The Debate

Kim Jong Un Turns Up the Pressure on the United States

Kim Jong-un’s strategy suggests United States has a choice: change stance, or talks will go nowhere.

Ankit Panda
Kim Jong Un Turns Up the Pressure on the United States
Credit: Official White House Photo by Shealah Craighead

Kim Jong-un’s campaign of “maximum pressure” against the United States has continued despite the pageantry of the June 30 summit between him and U.S. President Donald Trump at the inter-Korean Military Demarcation Line.

In July alone – a little more than three weeks after that summit – Kim was photographed inspecting a new submarine and overseeing tests of a new short-range ballistic missile system – which poses a huge threat to South Korea-based missile defence systems – and a new multiple-launch rocket system.

The submarine inspection marked the first time since February 2018 that North Korea had shown the world any military hardware explicitly intended to carry and launch nuclear-tipped ballistic missiles. Slowly but surely, Kim is ramping up the volume on his continued development of nuclear capabilities.

The objective of this campaign of pressure is straightforward. After the failed Hanoi summit, which Trump and Kim left without any agreement, Kim has said he seeks a “bold decision” from Washington before the end of the year. That “bold decision” pertains to its position on sanctions relief.

Unless the U.S. negotiating position shifts away from what it was in Hanoi, to open space for a possible “small deal” under which North Korea makes some concessions for some tangible sanctions relief, Kim will return to his old ways.

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Internally, Kim has emphasised to the ruling Workers’ Party that he remains committed to a strong and self-reliant national defence. July’s military activities tell the party elite that Kim is serious and clear-eyed about negotiations with the United States.

South Korea, too, has been the target of criticism by the North. Pyongyang has lashed out at the prospect of the forthcoming U.S.-South Korea military exercises, citing a promise that Trump supposedly gave Kim during the June 30 meeting. U.S. officials have not corroborated the North Korean account.

A statement from North Korea also criticised South Korea for taking delivery of two F-35A stealth fighters in July. Pyongyang said the delivery was evidence of the South Korean government’s dual-track approach: favouring inter-Korean peace talks while continuing to purchase military hardware.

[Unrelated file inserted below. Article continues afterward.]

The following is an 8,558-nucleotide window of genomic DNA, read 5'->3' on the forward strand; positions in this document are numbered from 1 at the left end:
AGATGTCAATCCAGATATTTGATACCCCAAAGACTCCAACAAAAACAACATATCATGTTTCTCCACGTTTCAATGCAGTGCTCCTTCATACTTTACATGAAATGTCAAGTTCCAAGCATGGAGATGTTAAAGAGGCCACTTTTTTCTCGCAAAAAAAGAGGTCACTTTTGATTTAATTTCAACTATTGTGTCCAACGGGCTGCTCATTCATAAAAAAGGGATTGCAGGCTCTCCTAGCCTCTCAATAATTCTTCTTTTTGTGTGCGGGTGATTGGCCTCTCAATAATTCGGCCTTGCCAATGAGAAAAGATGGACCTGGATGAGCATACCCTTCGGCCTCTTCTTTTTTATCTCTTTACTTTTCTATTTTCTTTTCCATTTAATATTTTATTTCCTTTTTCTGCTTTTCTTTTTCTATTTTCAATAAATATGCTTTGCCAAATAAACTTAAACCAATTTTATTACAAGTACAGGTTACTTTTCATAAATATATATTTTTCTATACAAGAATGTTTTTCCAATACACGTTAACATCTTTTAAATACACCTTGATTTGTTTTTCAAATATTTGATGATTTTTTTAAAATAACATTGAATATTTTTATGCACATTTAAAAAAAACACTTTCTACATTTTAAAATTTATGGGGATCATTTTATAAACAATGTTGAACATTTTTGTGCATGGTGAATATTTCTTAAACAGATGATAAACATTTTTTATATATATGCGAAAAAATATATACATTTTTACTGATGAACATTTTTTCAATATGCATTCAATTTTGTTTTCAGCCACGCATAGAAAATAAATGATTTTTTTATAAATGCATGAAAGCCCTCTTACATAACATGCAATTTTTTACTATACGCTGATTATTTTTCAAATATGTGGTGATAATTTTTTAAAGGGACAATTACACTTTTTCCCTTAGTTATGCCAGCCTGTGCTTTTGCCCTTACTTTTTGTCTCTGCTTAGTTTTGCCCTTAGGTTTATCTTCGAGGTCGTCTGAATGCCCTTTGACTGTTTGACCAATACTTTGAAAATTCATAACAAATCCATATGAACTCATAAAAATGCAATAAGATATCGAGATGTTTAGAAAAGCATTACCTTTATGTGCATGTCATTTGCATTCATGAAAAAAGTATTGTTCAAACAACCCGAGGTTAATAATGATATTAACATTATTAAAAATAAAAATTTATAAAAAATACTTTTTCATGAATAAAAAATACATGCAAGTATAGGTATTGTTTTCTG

Needless to say, in this context the prospect of a quick return to working-level talks appears unlikely. July 2019 will be remembered as a month that began with great optimism about the ability of both sides to right the ship that went off-course after Hanoi – and that ended with a return to pessimism.

For Kim, one important source of confidence may be the recent successful summits with Chinese President Xi Jinping and Russian President Vladimir Putin. Xi’s visit to Pyongyang, in particular, cemented Chinese support for Kim’s leadership and granted him greater room to manoeuvre in the diplomatic process with the United States.

As we enter the final five months of 2019 and move nearer to Kim’s end-of-year deadline for the U.S., the possibility of further provocation remains very much open. North Korea’s missile tests continue to represent violations of 11 United Nations Security Council resolutions put in place since 2006 to constrain its weapons programmes.

August is likely to be turbulent if the U.S. and South Korea proceed with their regularly scheduled defensive military exercises. As we near the two-year anniversary of Trump’s 2017 threat to bring “fire and fury” to North Korea, these developments are a reminder of the instability that might lie ahead.

Time will tell whether Kim will need to keep upping the pressure on Washington, or Washington will decide that a path back to talks will require difficult compromises. For South Korea, which now has to contend with new North Korean missile tests chipping away at the inter-Korean progress of last year, the stakes are higher than ever.

This article first appeared in the South China Morning PostIt is republished here with kind permission.